A Peace Corps volunteer who spoke out on "20/20" about being gang raped while serving in Bangladesh was honored by Congress Wednesday for her work on behalf of victims.
Jess Smochek of Pennsylvania, 29, received the 2011 Suzanne McDaniel Public Awareness Award from the bipartisan Congressional Victims' Rights Caucus at a Capitol Hill ceremony attended by members of Congress and victims advocates. After she was attacked, Smochek helped raise awareness of sexual assaults on Peace Corps volunteers and what she and other advocates consider the Corps' lack of support for victims.
"Thanks to the courage and determination of Jessica Smochek," said Rep. Ted Poe, R.-Texas, co-chair of the Caucus, "the mistreatment of victims of violence and the inadequate response from the Peace Corps has captured the attention of the nation" Rep. Poe, who hosted Wednesday's event along with Caucus co-chair Rep. Jim Costa, D.-California, called Smochek's advocacy on behalf of victims "inspiring" and said that because of her Congress will have hearings next month "to hold the Peace Corps accountable" for the safety of volunteers.
Smochek told ABC News it was "incredibly humbling" to be recognized by the Victims' Rights Caucus. "They are my heroes, both for the work they've done for so many vulnerable populations and for the work I believe some of them are doing even now to help make sure my story won't have to be retold by future Peace Corps Volunteers."
Smochek was attacked while serving as a volunteer in Bangladesh in 2004. She says that a group of men began to stalk her from the very first day she arrived in the city where she was assigned. The men tried to kiss her and touch her, and ultimately gang raped her.
"They all took turns raping me," she told ABC News. "They raped me with their bodies. They raped me with foreign objects."
Smochek told ABC News about the attack in a joint interview with five other former volunteers who also were rape or sexual assault victims.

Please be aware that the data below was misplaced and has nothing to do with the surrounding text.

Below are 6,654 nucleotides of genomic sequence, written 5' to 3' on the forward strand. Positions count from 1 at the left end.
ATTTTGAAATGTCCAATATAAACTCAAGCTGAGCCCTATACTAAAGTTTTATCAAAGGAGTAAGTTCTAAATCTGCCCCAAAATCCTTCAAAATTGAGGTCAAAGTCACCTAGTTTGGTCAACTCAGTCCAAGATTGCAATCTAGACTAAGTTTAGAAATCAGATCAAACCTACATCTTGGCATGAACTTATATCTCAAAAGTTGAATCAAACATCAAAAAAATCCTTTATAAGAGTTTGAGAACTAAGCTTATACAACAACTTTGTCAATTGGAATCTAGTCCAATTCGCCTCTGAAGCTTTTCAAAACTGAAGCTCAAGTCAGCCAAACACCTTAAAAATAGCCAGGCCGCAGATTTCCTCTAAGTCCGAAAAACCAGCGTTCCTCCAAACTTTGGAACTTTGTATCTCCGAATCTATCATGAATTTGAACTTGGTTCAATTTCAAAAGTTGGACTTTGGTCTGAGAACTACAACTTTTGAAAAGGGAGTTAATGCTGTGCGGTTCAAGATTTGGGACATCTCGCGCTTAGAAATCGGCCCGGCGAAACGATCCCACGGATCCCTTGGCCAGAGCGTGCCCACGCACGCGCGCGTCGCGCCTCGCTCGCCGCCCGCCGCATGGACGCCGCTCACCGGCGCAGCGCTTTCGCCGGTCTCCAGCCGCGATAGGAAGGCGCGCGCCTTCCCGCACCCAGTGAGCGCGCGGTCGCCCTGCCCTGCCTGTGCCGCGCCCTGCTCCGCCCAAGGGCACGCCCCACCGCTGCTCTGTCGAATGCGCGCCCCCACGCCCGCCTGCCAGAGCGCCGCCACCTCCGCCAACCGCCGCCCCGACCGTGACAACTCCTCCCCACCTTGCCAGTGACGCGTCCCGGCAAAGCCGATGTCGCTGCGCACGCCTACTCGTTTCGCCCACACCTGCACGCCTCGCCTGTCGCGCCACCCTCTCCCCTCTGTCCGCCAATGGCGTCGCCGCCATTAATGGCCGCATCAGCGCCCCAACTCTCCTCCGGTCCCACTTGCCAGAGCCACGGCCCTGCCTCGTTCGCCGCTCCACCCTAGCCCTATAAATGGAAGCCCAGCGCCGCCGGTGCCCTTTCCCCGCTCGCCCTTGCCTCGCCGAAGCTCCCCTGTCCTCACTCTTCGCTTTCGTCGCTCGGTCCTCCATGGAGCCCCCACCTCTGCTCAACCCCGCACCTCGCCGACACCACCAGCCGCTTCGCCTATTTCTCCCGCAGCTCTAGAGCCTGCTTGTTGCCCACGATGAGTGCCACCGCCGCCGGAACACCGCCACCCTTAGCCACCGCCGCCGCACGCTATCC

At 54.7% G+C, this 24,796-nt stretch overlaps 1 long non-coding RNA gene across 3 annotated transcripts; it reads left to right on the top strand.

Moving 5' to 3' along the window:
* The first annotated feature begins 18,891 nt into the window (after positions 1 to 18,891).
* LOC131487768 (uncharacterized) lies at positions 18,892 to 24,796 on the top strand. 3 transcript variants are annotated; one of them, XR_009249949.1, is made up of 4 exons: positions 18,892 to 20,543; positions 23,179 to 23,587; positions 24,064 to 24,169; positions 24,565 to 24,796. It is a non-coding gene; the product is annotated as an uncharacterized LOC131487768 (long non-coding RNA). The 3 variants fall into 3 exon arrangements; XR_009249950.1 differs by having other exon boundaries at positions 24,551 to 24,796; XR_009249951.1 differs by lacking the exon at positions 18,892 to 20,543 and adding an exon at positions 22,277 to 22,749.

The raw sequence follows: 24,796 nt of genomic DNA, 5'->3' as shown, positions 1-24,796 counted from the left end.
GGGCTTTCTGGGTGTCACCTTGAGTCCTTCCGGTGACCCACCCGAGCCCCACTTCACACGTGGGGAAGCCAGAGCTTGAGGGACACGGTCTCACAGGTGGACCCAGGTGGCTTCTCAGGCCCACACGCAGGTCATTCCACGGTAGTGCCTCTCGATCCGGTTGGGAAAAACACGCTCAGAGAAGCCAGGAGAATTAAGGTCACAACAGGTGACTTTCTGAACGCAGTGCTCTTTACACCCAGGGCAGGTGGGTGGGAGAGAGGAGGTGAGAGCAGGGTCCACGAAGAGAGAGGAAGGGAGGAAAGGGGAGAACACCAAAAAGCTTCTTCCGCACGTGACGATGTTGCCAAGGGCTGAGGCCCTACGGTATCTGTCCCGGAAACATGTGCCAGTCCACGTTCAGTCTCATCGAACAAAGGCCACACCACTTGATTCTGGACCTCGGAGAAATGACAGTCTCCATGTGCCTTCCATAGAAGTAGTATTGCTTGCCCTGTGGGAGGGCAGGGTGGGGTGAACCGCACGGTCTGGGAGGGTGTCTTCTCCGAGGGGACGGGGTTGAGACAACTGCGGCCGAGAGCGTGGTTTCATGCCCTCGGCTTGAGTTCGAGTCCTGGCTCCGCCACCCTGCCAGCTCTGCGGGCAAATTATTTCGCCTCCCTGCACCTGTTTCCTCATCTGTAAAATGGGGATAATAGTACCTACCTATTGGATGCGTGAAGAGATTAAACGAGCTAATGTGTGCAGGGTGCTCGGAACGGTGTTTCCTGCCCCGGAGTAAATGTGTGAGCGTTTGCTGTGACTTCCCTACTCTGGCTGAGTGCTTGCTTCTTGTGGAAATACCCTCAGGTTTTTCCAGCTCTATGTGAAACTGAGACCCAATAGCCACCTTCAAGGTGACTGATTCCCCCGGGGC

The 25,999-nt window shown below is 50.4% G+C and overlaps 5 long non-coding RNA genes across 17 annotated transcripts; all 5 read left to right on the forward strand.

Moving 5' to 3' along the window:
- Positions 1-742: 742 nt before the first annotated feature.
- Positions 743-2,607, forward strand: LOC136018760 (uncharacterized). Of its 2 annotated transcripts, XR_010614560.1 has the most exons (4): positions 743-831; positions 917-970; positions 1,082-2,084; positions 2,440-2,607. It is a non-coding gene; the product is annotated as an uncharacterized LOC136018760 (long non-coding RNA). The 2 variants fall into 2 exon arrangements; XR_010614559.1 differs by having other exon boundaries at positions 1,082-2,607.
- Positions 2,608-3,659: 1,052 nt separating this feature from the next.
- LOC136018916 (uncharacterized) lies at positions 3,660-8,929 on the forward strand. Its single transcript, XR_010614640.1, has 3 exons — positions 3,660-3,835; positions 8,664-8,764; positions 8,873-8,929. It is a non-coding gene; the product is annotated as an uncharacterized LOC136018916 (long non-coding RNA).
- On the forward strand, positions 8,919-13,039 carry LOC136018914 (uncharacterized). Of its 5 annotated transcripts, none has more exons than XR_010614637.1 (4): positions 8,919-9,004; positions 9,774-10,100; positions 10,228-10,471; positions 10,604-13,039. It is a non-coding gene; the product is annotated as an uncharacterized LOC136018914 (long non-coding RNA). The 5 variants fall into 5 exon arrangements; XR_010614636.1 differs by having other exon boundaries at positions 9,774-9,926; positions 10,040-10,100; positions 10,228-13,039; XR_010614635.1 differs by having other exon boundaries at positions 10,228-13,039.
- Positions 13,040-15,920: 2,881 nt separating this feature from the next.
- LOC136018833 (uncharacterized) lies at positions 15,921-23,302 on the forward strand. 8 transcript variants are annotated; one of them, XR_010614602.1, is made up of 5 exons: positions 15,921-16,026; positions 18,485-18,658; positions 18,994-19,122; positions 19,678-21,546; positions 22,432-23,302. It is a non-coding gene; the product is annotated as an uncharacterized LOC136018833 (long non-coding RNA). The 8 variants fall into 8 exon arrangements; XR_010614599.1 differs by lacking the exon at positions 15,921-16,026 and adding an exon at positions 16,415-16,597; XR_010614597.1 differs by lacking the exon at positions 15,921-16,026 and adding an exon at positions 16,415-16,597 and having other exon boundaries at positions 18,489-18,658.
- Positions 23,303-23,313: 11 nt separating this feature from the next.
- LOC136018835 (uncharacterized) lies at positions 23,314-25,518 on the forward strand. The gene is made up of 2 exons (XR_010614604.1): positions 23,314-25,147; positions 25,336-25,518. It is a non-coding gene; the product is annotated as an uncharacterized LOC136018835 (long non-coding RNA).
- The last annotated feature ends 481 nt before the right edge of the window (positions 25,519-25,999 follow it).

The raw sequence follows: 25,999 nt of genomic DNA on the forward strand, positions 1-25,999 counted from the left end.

CLICK HERE to watch Brian Ross interview the sexual assault victims.
The gang rape occurred, she says, after Peace Corps officials in Bangladesh ignored her pleas to be relocated.
"Every day we felt unsafe. And we reported everything, we just kept reporting," she said.
She says the gang rape took place just hours after a Peace Corps safety official filed a report with the local police but again ignored her pleas for re-assignment. She says the young men knew she had complained to the police.
"They slammed me against the wall and just started threatening me, they're calling me a filthy American whore," she said. "'We told you to stop going to the police. And now we have to kill you.'" Smochek was left unconscious in a back alley.
Smochek says that after the attack, the Peace Corps immediately began to cover up what had happened -- fearful, she says, of offending officials in Bangladesh. She was sent back to the U.S.
"When the decision was made that I was to go to Washington, D.C., I was told to tell volunteers that I was having my wisdom teeth out," Smochek says.
At the time of the original "20/20" report, Peace Corps deputy director Carrie Hessler-Radelet denied the Peace Corps had attempted to cover up or keep quiet rapes and sexual assaults.
"This is the first I've heard of any report of that nature," she said.